Markets are moving in dramatic fashion, obscuring the improving U.S. economy. Or vice versa.

Our 10-year T-note fell to 2.08 percent today, mortgages attempting to crack 4 percent. The German 10-year is at a new all-time low of 0.627 percent joined by Japan’s 0.398 percent.

Stock markets are truly volatile, up-down-up-down. Oil has broken $60 and may go significantly lower as weaker producers are forced to pump more as prices fall.

Media commentary is badly confused trying to explain these events, the centerline holding that falling oil will cause inflation to fall, therefore buying bonds makes sense even at ridiculous yields.

However, core inflation is not falling. Central banks use core inflation (which excludes energy and food prices) because energy is so volatile. The drop in nominal inflation today is just the flip side of the energy-driven jumps in 2008 and 2013. Proper central banking should not react to either.

Most commentary assumes the European Central Bank will begin its first real QE in January, buying sovereign bonds, and say that markets are front-running. Don’t bet on that.

Stark fear is the mover in global markets: fear that deflation is out of control in both Japan and Europe, fear that China’s slowdown will pull the stool from under commodity producers and emerging nations, and fear that the oil price drop is more hurtful than stimulative.

Fear there, but not here! From 2007 until this year the U.S. economy was fragile and accident prone. No longer. We are still limping in spots — incomes and housing — but now we’re resilient, headwinds diminished and fewer open manholes.

The Fed is correct to plan liftoff from the “0 percent-0.25 percent” of the last six years. Home mortgage credit rose in the last quarter for the first time in eight years. Total bank credit had a great year, rising 9 percent annualized until plopping in half in October, but in November ran a 14 percent pace.

Retail sales are fine. The National Federation of Independent Business survey of small businesses jumped in November from its six-year trench.

Lower oil prices are a help here, but not as much as in any prior drop. Natural gas prices have been down for five years. Electricity generated by burning oil has dropped 88 percent since 2013, replaced by gas and renewables. This is a gasoline-only deal: $2.50 will help, but miles driven have fallen ever since we rose above two bucks.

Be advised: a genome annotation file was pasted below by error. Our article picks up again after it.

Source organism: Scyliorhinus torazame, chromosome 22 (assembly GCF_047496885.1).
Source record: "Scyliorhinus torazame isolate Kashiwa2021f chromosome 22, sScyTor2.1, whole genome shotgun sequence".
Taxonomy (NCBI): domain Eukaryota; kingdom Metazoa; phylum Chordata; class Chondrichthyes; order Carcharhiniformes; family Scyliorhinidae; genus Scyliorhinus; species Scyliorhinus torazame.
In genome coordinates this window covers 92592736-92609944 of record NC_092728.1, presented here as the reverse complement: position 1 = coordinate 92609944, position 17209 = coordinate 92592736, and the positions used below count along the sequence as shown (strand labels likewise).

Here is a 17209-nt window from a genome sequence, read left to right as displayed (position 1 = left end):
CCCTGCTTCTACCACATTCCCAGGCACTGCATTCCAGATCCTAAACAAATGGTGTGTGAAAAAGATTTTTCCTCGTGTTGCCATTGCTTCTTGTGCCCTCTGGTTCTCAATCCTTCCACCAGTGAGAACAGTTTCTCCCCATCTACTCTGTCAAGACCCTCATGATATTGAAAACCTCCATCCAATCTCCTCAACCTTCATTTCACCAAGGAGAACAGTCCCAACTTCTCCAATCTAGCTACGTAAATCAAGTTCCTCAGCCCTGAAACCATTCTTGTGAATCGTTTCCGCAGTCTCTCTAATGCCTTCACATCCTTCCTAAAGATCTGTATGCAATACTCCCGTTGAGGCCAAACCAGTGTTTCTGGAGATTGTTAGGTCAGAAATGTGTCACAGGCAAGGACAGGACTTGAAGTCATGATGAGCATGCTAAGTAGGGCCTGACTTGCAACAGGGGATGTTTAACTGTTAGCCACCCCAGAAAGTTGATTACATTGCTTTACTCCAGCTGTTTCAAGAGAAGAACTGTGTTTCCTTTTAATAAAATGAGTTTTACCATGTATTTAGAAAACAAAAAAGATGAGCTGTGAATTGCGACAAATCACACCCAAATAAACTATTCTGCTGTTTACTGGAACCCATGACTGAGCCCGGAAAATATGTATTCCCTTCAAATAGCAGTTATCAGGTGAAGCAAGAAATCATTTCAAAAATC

We have a precedent for this situation, U.S. gaining strength, the rest of the world a mess. It was the “Asian Contagion” of 1997-98, a global credit/currency meltdown concluding in default by Russia. The Fed was panicked that the U.S. was the only growth engine, and if we faltered … no way out.

So the Fed cut its overnight rate and, with hindsight, was dead wrong. The weakness overseas helped U.S. strength, capped inflation here, and exactly as today pushed a flood of cash to U.S. bonds, driving down mortgages and other borrowing costs. The Fed’s easing then did nothing but add air to the stock market bubble, and quick reversal of excessive stimulus led directly to recession.

Today, the Fed need not worry about inflation, but it absolutely should worry about the potential for hidden bubbles caused by the zero-percent regime. At zero it is at least 1.5 percent below inflation, highly stimulative, and zero is unnatural.

The Fed’s tightening this time may look like no other. Raising the overnight cost of money will push the dollar higher, and overseas cash will continue to pour into our bonds and mortgages.

Fed liftoff may have no effect at all on long-term rates, which might even continue to fall. The principal reason for the Fed not to tighten is the continuing weakness of housing, but we may be unscathed.

You can bet the most important thing the Fed will watch after liftoff will be long-term rates. If they rise, the Fed will slow or stop altogether. If there’s no effect on long-term rates, the Fed may jack the federal funds rate fairly rapidly.

Imagine, in 2016, a 2 percent Fed funds rate and a 2.00 percent 10-year, and such convergence or even inversion (short over long) not a sign of recession, just domestic strength and foreign desperation for yield!

Risks now are overseas. Markets show signs of destabilization, but thus far only reinforcing the flows of cash to us. Those flows will not stop until recovery over there, which is a hell of a lot closer to “if” than “when.”

Lou Barnes is a mortgage broker based in Boulder, Colorado. He can be reached at

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